Sometimes in teaching you have these moments that are pure bliss. They come out of the blue and make me feel like a winning contestant on a game show. Teachers aren’t supposed to stop everything and start jumping up and down and waving their arms, so I make do with popping eyeballs and an enormous grin. I had one of these moments in my online creative writing club this week, thanks to an 8 year old author.
My online creative writing club authors had so much fun with anthropomorphism last week that they asked for a deeper dive this week. I put up some slides of a sloth, two baboons, and a snow owl, and I asked them to give the animals names, personalities and thought bubbles.
Next, they got to pick any animal or object they wanted and build their own stories. I put a basic plot map on the screen and suggested that they spend extra time thinking about what kinds of problems they wanted to give their anthropomorphized characters.
That’s when an 8 year old author made the observation that’s been confounding me for my entire life.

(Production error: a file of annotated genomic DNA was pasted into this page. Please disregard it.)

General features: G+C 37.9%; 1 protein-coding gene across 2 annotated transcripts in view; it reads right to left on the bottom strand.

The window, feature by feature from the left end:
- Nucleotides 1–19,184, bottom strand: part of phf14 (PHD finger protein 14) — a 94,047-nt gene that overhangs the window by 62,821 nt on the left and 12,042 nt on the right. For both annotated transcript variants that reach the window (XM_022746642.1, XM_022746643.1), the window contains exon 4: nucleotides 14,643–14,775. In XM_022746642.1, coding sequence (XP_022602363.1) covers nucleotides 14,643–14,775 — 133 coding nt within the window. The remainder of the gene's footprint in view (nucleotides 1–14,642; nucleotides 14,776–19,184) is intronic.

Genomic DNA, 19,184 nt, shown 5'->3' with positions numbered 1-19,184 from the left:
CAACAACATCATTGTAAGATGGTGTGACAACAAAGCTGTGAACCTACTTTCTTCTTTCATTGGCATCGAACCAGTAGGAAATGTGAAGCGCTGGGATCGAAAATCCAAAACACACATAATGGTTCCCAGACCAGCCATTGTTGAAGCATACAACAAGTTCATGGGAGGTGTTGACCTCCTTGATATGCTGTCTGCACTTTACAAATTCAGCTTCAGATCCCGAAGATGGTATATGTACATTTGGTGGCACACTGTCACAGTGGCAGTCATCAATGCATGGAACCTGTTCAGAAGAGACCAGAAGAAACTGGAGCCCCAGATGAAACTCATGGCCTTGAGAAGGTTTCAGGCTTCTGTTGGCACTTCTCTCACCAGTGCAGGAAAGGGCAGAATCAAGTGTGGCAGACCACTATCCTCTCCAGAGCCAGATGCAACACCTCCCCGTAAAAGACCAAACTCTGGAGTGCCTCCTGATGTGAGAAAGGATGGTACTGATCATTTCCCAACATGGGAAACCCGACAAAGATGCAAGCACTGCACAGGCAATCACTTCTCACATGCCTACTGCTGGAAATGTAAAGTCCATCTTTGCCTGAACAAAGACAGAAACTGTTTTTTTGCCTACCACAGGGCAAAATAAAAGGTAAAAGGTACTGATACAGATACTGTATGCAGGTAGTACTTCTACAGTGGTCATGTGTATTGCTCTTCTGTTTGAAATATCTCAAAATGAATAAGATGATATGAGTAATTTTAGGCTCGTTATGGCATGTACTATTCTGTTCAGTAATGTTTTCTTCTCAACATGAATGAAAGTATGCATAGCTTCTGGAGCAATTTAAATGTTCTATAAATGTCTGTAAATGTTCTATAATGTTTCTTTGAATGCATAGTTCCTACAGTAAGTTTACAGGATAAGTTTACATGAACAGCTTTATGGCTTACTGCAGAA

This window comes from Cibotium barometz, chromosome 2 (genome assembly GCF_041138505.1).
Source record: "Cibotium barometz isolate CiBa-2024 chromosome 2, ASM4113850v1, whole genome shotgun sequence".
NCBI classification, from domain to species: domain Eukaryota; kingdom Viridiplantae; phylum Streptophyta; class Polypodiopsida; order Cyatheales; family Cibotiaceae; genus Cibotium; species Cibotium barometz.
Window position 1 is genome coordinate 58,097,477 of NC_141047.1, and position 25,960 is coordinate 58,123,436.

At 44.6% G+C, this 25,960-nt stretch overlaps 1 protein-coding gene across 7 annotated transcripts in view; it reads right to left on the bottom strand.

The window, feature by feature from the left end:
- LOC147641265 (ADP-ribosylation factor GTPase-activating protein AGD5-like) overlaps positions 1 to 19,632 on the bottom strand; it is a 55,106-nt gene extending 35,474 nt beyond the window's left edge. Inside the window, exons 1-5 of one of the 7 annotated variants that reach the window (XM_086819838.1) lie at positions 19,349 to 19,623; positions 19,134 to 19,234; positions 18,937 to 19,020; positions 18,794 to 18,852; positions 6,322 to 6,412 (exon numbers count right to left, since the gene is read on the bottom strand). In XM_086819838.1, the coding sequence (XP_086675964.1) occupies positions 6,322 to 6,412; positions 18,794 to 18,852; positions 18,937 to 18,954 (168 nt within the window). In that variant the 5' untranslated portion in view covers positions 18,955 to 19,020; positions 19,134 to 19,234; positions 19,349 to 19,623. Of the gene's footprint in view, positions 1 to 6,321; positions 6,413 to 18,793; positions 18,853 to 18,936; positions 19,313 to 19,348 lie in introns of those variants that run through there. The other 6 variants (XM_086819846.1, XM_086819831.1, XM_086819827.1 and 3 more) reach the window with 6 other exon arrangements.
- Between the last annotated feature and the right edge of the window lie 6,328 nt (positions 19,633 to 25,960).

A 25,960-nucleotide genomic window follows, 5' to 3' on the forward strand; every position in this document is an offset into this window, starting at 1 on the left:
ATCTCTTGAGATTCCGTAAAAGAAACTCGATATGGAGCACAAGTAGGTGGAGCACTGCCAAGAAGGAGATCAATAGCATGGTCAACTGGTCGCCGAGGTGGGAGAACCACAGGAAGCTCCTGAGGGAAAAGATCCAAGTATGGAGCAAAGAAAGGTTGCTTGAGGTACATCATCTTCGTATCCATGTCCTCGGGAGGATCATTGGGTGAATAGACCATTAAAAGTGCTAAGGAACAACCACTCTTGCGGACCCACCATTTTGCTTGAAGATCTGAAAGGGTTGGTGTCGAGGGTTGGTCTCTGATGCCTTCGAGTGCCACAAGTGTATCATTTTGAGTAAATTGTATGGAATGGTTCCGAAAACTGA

He looked up and said, “If you want to write a good story, you have to be cruel to your hero.” To make it even better, he said it in his British accent. That’s an astonishing level of emotional awareness for an 8 year old. It’s also a really important concept for anyone who wants to write a story that won’t put their readers to sleep.
Coincidentally, I’ve been thinking a lot about this topic, and really struggling. A few days ago, I was hiking and thinking about my heroine. I knew what had to happen in the scene that I was working on, but the mom in me just wanted to fix everything for her.
When my little 8 year old author found a way to articulate the inner battle I’d been having, it was a eureka moment. I wanted to jump up and down and shout “that’s it, that’s it! Sometimes you have to be cruel to your own characters.
There are many creative writing classes and clubs on Outschool. Use this link to get to my creative writing club, and have fun browsing from there.
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